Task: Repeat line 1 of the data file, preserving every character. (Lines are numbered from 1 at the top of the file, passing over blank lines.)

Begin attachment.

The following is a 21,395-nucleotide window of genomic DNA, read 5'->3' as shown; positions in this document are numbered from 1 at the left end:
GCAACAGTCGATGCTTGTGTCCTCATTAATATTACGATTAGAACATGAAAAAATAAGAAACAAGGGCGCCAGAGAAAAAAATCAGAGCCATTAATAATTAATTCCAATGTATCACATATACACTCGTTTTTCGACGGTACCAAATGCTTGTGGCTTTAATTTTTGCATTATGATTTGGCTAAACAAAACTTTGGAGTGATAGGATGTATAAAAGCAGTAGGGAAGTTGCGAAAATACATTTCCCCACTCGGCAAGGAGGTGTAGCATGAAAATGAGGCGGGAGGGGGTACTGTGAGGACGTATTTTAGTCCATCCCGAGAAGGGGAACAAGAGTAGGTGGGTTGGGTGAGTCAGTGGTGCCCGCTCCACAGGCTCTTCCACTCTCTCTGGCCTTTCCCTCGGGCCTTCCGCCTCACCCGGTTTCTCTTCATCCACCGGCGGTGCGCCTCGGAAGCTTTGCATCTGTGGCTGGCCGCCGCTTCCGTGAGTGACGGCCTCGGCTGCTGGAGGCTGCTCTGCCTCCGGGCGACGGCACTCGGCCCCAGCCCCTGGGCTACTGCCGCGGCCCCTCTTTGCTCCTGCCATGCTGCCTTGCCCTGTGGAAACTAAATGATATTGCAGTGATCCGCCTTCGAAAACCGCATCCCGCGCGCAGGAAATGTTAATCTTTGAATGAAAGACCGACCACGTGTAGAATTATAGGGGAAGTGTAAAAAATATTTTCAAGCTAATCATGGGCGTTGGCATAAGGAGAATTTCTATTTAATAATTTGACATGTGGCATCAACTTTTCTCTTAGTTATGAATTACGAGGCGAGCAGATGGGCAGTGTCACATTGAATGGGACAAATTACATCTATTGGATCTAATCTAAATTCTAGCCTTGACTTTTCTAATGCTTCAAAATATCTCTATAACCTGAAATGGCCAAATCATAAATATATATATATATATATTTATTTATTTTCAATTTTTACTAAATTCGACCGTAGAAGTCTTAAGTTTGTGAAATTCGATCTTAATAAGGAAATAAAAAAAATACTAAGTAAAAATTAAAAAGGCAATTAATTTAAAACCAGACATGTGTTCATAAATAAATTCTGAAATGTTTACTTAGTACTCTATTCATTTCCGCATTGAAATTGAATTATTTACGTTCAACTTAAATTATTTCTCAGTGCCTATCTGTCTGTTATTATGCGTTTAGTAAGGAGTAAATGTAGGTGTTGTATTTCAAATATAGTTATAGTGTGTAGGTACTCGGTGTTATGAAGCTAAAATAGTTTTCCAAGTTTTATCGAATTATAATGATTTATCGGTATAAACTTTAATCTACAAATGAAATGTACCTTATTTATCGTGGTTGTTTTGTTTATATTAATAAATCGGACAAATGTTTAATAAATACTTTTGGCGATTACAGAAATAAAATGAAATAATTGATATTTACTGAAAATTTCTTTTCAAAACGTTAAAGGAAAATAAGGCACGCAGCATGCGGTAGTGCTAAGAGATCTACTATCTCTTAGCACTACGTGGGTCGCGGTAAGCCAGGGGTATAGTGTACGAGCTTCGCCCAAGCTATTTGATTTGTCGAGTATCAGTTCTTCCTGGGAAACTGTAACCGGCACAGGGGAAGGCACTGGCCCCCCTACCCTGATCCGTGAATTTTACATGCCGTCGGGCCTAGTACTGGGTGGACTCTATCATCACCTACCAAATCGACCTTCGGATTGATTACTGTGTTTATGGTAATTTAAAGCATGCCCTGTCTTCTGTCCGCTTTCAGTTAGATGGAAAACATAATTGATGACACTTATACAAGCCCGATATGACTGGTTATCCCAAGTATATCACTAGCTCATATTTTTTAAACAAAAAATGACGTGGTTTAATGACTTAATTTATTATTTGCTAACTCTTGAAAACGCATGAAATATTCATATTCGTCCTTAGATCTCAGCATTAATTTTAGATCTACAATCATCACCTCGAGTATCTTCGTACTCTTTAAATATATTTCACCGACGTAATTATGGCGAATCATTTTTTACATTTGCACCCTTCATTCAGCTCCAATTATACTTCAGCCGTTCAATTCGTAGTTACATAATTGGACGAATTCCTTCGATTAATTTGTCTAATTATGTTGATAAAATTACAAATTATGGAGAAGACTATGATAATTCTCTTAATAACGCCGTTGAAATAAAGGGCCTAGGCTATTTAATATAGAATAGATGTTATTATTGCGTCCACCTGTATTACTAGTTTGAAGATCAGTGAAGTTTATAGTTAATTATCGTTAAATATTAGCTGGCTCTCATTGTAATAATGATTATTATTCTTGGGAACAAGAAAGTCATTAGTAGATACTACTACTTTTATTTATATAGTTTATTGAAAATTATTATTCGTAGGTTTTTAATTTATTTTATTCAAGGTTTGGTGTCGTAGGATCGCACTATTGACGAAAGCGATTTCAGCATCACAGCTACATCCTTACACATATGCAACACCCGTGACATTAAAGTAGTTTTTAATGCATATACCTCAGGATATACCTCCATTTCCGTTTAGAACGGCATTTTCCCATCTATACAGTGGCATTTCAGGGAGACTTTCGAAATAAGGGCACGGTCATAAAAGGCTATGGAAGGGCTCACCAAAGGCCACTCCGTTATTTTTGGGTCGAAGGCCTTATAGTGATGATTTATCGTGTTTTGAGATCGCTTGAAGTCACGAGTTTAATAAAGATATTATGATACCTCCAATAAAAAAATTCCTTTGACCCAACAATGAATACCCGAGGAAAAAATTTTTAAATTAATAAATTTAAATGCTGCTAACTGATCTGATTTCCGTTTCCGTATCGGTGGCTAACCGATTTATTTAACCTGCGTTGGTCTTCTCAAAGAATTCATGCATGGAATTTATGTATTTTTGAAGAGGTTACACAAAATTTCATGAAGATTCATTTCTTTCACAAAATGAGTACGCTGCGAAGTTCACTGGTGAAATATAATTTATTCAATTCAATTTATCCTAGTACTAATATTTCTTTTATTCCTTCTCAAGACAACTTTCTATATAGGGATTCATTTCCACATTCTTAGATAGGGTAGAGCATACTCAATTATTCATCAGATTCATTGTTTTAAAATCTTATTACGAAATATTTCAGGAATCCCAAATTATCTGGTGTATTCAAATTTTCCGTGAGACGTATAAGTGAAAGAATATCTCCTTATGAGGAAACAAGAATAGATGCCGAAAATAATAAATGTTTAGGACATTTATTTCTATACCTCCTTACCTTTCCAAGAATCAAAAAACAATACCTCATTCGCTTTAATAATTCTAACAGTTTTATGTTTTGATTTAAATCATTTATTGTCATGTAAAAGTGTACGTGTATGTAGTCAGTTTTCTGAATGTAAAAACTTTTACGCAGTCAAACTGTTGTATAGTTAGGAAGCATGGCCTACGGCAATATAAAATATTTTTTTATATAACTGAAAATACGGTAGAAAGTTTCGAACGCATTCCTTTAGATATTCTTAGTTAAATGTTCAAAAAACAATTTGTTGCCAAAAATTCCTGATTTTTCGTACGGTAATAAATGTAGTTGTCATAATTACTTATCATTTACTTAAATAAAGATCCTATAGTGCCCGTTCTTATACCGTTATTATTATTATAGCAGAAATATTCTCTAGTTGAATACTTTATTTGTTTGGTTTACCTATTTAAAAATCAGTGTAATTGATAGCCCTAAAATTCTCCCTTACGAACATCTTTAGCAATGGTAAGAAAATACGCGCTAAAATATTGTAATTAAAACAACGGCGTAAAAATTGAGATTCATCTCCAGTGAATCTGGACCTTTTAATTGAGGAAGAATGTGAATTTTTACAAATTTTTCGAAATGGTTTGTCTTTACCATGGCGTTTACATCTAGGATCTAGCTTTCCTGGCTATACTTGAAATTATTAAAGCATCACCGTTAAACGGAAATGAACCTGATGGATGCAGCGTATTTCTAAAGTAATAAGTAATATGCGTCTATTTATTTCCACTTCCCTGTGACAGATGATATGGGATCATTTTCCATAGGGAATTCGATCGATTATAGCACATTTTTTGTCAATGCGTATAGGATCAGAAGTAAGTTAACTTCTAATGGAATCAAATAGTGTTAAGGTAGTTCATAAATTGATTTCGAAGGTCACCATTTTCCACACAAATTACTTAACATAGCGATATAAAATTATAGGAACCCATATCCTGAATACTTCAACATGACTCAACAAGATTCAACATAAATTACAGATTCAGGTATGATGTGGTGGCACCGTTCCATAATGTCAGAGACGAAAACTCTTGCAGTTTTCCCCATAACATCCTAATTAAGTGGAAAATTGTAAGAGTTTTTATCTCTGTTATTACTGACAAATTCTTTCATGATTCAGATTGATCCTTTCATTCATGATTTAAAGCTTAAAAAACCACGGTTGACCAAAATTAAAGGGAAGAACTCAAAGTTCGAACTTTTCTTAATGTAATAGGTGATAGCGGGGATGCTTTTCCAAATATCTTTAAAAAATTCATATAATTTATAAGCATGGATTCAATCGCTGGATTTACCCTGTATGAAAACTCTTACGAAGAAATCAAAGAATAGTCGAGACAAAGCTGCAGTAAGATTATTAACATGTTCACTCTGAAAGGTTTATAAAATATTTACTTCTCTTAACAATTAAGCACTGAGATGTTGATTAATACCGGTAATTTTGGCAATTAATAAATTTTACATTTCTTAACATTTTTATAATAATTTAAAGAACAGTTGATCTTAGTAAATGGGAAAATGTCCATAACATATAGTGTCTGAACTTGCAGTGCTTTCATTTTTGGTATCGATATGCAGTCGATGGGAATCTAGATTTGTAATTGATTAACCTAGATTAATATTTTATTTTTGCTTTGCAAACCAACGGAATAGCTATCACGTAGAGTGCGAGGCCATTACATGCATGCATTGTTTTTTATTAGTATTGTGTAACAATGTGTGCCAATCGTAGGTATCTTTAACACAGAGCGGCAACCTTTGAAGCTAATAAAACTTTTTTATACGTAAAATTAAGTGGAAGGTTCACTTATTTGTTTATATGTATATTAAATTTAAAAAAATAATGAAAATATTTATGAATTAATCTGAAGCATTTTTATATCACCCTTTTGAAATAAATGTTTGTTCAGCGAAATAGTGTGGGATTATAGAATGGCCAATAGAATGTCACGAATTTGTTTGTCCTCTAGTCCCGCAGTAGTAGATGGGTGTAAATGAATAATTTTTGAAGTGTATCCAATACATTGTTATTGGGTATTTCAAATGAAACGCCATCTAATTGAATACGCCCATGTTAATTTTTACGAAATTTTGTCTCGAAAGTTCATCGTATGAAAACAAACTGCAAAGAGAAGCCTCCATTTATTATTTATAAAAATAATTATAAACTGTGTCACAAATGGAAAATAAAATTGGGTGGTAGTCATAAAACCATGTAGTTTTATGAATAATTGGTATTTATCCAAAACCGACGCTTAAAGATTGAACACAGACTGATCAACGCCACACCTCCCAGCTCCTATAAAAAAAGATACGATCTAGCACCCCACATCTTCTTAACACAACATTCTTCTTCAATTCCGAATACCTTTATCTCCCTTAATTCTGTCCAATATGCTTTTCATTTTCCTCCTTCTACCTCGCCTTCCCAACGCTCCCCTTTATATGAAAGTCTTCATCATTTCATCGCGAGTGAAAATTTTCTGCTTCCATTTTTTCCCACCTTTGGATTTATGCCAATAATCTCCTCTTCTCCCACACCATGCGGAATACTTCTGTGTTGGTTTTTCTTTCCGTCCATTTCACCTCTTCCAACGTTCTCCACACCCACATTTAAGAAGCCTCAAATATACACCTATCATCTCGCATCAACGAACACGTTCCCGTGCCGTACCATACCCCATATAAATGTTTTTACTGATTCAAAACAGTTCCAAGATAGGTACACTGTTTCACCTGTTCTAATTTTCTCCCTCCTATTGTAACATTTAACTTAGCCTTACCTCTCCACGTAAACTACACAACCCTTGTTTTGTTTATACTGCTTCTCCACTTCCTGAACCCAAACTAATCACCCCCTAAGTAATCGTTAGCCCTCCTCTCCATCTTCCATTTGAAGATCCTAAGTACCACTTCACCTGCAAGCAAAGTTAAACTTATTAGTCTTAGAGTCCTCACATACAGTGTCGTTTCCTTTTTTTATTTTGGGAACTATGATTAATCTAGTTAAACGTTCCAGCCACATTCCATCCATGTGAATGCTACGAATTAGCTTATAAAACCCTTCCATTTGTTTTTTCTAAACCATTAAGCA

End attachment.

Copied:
The following is a 21,395-nucleotide window of genomic DNA, read 5'->3' as shown; positions in this document are numbered from 1 at the left end: